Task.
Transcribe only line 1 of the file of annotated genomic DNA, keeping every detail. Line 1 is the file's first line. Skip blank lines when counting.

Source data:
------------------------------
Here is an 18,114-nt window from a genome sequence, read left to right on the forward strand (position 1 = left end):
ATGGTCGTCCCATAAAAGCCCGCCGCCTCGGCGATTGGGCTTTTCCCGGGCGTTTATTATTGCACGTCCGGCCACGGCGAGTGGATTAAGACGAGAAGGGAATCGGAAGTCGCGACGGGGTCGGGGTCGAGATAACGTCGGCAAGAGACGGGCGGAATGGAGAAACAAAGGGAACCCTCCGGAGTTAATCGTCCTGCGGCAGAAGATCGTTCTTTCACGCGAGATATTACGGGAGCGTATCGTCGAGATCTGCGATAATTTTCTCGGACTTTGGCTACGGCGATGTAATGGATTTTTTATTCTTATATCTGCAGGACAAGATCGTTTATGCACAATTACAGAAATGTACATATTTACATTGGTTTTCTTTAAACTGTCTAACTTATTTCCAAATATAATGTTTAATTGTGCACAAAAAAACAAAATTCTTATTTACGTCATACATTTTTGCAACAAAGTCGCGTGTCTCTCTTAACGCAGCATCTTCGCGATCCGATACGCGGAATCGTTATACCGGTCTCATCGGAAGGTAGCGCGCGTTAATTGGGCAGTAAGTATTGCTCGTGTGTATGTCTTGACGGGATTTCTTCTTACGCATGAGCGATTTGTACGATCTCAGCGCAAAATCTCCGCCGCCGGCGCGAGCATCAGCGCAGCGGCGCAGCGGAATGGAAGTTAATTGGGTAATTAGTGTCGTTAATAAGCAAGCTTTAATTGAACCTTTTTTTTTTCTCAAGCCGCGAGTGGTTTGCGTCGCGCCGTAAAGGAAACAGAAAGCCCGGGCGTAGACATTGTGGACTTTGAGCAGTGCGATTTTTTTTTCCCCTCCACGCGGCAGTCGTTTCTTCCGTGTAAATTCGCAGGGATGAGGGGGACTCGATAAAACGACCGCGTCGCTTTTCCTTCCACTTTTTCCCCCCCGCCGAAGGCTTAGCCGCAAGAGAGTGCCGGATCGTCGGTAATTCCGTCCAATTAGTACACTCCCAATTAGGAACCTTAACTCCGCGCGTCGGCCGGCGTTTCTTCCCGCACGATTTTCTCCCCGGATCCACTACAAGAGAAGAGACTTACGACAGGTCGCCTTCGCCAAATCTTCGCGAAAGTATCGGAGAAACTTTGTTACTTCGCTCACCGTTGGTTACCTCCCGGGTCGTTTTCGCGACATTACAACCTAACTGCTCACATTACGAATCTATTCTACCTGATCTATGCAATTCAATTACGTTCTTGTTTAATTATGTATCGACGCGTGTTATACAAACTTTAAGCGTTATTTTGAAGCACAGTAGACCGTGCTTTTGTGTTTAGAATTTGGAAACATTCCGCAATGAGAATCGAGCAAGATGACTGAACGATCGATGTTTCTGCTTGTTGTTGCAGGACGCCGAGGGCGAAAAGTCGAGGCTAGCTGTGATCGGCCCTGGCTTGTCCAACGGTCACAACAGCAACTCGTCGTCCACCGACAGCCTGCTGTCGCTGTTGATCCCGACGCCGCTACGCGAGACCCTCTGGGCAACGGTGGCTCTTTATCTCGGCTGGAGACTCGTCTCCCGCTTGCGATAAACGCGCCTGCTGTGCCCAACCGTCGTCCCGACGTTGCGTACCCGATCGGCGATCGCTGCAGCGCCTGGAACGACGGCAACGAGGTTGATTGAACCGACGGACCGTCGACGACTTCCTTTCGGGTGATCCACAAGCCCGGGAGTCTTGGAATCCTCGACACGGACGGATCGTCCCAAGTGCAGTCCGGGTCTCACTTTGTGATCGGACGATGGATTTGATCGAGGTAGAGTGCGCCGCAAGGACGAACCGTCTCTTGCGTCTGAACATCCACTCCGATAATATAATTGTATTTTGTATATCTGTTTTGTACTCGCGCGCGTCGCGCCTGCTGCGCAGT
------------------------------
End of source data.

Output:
Here is an 18,114-nt window from a genome sequence, read left to right on the forward strand (position 1 = left end):